III. Observation Studies
Georgia Aquarium has created a beluga observation study for animals in human care. Animal care specialists collect data by observing the beluga whales day and night. Based on these casual observations, trainers and zoological operations staff have been able to create a baseline of behaviors. These studies will allow us to better care for our animals as we learn to quickly distinguish baseline behaviors from subtle atypical behaviors.
Additional Research Conducted by Other Accredited Aquariums and Zoological Parks
I. Bottlenose Dolphin and Beluga Whale Reproductive Biology
II. Monitoring Beluga Whale Health and Body Condition on Different Percentage of Mazuri Artificial Fish Diet
III. Beluga Whale Echolocation Signals in Two Different Ambient Noise Environments.
IV. Nocturnal Behavior of Small Cetaceans under Human Care
V. Echolocation of the Beluga Whale: A Review and Comparison with the Bottlenose Dolphin
VI. Measurement of reproductive status via non‐invasive sampling of fecal steroid metabolites within beluga whales
VII. Bottlenose Dolphin and Beluga Whale Reproductive Biology
VIII. Monitoring Beluga Whale Health & Body Condition on Different Percentages of Mazuri Artificial Fish Diet
IX. Sonar Target Detection and Recognition by Odontocetes
X. Demonstration of Adaptation in Beluga Whale Echolocation Signals
XI. Beluga Whale Echolocation Signals in Two Different Ambient Noise Environments
XII. Modulation Rate Transfer Functions to Low Frequency Carriers by Three Species of Cetaceans
XIII. Auditory and Behavioral Responses of Bottlenose Dolphins (Tursiops truncatus) and a Beluga Whale (Delphinapterus leucas) to Impulsive Sounds Resembling Distant Signatures of Underwater Explosions
XIV. Nocturnal Behavior of Captive Small Cetaceans
XV. Hearing Thresholds for Periodic 60-Hz Tone Pulses in the Beluga Whale
XVI. Masked Tonal Hearing Thresholds in the Beluga Whale
XVII. Neural-Immune Interactions in the Beluga Whale
XVIII. The Demonstration of a Possible Link for Neural-Immune System Interactions in the Beluga Whale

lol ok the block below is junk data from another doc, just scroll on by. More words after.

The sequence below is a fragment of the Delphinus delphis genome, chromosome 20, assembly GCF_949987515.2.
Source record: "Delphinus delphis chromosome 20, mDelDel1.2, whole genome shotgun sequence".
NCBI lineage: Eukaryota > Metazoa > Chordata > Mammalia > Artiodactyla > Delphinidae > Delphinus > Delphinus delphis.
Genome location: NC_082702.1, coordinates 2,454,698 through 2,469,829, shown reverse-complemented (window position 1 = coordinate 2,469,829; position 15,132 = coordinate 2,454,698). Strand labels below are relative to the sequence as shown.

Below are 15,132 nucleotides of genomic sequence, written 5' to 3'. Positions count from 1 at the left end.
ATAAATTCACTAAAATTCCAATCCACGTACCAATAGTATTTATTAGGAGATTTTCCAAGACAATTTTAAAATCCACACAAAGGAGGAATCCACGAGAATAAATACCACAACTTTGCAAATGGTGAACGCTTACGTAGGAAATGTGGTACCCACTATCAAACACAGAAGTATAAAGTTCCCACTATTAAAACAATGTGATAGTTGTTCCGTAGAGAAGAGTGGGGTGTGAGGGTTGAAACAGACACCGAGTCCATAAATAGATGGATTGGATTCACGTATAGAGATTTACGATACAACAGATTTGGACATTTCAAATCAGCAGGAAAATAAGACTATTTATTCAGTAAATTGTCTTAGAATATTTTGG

XIX. Thyroid Hormone Metabolism in Small Odontocetes
XX. Conditioning Two Beluga Whales for Open Ocean Hearing Studies at Various Depths
XXI. Echolocation abilities of the Beluga Whale: A Review and Comparison with the Bottlenose Dolphin
XXII. Target Detection: Beluga Whale and Bottlenose Dolphin Echolocation Abilities Compared
For more information on valuable beluga whale and other marine mammal research conducted by accredited aquariums and zoological parks, please visit www.ammpa.org or www.nmmpfoundation.org/alliance.
Beluga Whale Conservation Project - Acquisition
In many areas of the world, beluga whales are under enormous pressures due to environmental changes, water quality issues and exploration for natural resources. The beluga whale is listed by the International Union for the Conservation of Nature (IUCN) as “Near Threatened” globally and is critically endangered in certain part of the world (Anchorage, Alaska, and two areas of Canada). IUCN is the world’s oldest and largest global environment organization and is a leading authority on the environment and sustainability. Because of this situation, it is important that conservation initiatives be undertaken to ensure the survival of the species. Georgia Aquarium is deeply committed to the conservation of belugas; unfortunately, the scientific community doesn’t yet know as much about belugas as we need to in order to make a difference.
A better understanding of belugas is critical to conserve and protect the species. When we can study and observe belugas in human care, we continue to gain a better understanding of their biology, physiology and diseases that affect them, all with the goal of learning what we need to learn to help those populations in their natural habitats. Much of this research and observation would be impossible to conduct in the wild due to the remote locations and extreme climates the animals inhabit.
Belugas at accredited aquariums and zoos are important ambassadors to their species. They bring marine mammal education to life and inspire millions of people to become involved in conserving and protecting the species. Many of these people would not even know that belugas exist were it not for educational programs at our facilities. Georgia Aquarium embraces the importance of our obligation to educate the public on these majestic animals. We are one of only seven accredited North American aquariums and zoos committed to public display and breeding of beluga whales.